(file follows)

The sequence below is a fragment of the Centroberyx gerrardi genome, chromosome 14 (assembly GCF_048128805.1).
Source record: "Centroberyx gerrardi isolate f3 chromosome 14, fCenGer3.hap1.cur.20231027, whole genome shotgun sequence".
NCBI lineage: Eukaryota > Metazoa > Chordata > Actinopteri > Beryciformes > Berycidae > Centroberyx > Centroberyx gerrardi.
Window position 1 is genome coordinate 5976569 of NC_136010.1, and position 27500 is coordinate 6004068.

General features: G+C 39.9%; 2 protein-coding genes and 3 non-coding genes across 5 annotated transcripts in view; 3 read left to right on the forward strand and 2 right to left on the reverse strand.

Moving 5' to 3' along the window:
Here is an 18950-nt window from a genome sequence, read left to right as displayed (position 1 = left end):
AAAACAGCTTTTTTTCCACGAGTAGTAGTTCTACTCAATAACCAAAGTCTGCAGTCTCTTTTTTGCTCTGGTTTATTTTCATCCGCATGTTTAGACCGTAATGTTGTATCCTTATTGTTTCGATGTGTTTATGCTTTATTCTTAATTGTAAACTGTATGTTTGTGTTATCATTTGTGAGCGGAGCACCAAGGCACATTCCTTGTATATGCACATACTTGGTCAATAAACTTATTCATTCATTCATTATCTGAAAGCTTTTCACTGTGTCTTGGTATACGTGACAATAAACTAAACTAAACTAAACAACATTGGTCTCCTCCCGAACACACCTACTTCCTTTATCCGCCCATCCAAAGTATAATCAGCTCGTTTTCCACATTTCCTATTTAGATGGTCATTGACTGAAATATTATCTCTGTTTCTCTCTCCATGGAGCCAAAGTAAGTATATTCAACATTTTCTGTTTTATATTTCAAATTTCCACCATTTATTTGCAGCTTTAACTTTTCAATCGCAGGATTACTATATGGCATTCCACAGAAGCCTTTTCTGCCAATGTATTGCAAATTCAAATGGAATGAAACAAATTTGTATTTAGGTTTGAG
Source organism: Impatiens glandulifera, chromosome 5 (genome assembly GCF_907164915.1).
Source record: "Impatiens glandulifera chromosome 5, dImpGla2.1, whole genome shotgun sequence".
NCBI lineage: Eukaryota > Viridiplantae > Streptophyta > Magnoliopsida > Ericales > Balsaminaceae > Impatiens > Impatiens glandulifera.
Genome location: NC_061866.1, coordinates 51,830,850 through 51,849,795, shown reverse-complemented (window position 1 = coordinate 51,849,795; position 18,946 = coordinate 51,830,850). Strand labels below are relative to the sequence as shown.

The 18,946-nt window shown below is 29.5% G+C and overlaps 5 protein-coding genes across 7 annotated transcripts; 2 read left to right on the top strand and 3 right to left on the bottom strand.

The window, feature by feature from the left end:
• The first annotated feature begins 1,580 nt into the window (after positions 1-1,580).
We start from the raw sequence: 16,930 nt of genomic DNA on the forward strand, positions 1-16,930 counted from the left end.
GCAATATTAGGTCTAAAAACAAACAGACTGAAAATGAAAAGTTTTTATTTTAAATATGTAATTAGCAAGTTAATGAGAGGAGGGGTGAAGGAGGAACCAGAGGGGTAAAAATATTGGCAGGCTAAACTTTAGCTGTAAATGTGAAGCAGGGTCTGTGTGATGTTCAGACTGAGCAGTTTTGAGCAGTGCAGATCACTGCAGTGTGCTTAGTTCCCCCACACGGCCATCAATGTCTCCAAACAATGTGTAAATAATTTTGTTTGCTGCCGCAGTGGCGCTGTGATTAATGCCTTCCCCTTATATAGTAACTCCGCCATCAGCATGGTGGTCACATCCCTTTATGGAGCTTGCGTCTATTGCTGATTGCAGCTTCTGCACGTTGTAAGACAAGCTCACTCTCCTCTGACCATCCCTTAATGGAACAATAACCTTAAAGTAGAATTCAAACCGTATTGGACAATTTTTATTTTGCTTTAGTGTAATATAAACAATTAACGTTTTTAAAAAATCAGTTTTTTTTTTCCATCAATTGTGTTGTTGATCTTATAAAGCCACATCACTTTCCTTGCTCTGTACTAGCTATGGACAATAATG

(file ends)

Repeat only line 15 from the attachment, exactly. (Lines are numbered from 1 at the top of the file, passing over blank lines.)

• The first annotated feature begins 1,580 nt into the window (after positions 1-1,580).